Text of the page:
With electrified vehicles well on the way to being the mainstream option on the market, it’s becoming more important to work out which cars have better levels of depreciation when selling them on.
With brands such as Toyota and Lexus dominating the hybrid market and offering significantly cleaner alternatives to diesel vehicles, other manufacturers are trying to catch up in making reliable and high-quality hybrids.
But which hybrid models on sale in the UK hold their value the best? Well, vehicle valuation service Cap hpi compared all current hybrid cars by sale prices after one year and 10,000 miles to see which models were the best to buy. Here is the top ten:
10. Hyundai Ioniq Hybrid (2016 onwards)
With an average starting price of £21,740, the electrified Ioniq range offers low sale prices and good returns on investments. The average loss on year-old hybrid Ioniqs was £5,640, meaning an average retained value of 74.1 per cent.
9. Lexus IS (2016 onwards)
As the compact saloon on offer from Lexus, the IS has an average starting point of £37,327 with £9,696 the mean loss after a year of ownership. Percentage-wise, the IS holds 74.4 per cent of its original value – making it the second-best Lexus on the list.
8. Kia Niro (2016-17)
As a compact SUV, the Kia Niro combined the current trends of the time in a stylish and affordable layout. Average starting prices for this model were £26,940 and held on to 74.8 per cent, meaning an average first-year loss of £6,790.
7. Toyota Prius (2015 onwards)
After starting the popular hybrid trend back in the late 90s, the Prius has continued to do so in the last 20 years. A mean starting price of £26,071 led to an average retained value of 76.6 per cent following a loss of £6,115 in the first year.
6. Kia Niro (2016 onwards)
The Niro is the only model to take two spots on this list, with the newer edition costing an initial £22,873 on average. The average value held in the first year was 77.2 per cent, meaning an average loss of £5,223.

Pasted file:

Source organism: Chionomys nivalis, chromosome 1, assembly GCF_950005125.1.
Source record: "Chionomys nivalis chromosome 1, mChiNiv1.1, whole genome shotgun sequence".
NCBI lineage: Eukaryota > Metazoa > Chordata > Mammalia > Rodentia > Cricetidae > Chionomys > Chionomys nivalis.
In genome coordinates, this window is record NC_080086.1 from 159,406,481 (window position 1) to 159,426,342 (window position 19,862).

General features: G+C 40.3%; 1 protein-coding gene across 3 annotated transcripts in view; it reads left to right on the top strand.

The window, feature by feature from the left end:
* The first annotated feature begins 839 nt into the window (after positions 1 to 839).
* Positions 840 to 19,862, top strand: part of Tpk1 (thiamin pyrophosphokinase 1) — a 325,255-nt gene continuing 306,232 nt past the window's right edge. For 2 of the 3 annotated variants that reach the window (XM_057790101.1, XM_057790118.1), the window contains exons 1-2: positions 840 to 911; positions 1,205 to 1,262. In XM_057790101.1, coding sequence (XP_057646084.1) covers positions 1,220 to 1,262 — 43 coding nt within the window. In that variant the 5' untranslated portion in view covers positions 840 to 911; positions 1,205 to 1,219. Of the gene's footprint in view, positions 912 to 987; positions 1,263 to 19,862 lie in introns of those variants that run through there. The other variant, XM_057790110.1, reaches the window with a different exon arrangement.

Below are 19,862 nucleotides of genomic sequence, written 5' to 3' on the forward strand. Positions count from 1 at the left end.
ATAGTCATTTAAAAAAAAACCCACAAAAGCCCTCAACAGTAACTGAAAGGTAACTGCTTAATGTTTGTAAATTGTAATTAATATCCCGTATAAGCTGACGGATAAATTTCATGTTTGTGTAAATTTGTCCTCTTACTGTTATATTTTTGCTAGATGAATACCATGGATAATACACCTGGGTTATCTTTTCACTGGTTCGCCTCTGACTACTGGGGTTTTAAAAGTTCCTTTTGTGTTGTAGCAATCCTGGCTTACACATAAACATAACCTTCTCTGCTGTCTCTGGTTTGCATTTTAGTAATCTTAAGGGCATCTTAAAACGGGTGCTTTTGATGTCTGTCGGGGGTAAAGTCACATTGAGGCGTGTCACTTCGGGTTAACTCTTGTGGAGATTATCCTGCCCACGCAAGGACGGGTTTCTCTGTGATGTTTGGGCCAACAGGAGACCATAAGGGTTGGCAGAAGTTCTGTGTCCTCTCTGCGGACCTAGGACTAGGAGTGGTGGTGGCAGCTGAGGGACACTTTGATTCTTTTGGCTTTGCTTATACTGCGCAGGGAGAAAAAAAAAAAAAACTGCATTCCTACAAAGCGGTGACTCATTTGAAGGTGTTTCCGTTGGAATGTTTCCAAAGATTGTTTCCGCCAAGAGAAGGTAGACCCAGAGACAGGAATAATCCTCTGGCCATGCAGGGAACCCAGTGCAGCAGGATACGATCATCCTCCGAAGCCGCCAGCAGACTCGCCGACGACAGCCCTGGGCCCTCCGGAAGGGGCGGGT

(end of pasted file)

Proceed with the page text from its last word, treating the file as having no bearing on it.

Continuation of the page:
5. Toyota RAV4 (2015 onwards)
As a mid-size SUV, the RAV4 has been around for a long while now, but this hybrid version breaks the top-half of the list thanks to its good value and high quality. With an average starting price of £32,270, the RAV4 on average held 77.4 per cent of its value with £7,308 losses.
4. Suzuki Ignis (2017 onwards)
The cheapest vehicle on this list and one that combines city car size with SUV-like styling to be one of the best urban models. The Ignis can hold 78.3 per cent of its value after a year, following an average starting price of £13,444 with a loss of £2,919.
3. Toyota Prius+ (2015 onwards)
As the MPV version of the Prius, the Prius+ offers the same hybrid features of its namesake but with added practicality for family use. With an average starting price of £29,688, the Prius+ can hold 78.6 per cent of its value after a year following an average loss in value of £6,338.
2. Lexus NX (2014-2017)
The outgoing version of the NX managed to hold its value well – even after the line-up has been through an update – and the premium crossover continues to be appealing. Its average value held is 79.5 per cent thanks to an average starting price of £38,976 and mean loss of £8,038.
1. Toyota C-HR (2016 onwards)
The runaway leader in the hybrid segment in terms of value held is the C-HR, which combines futuristic looks along with cleaner mobility. With an average starting price of £26,301, the C-HR managed to hold on to 84.5 per cent of its average original value – meaning a loss of just £4,073.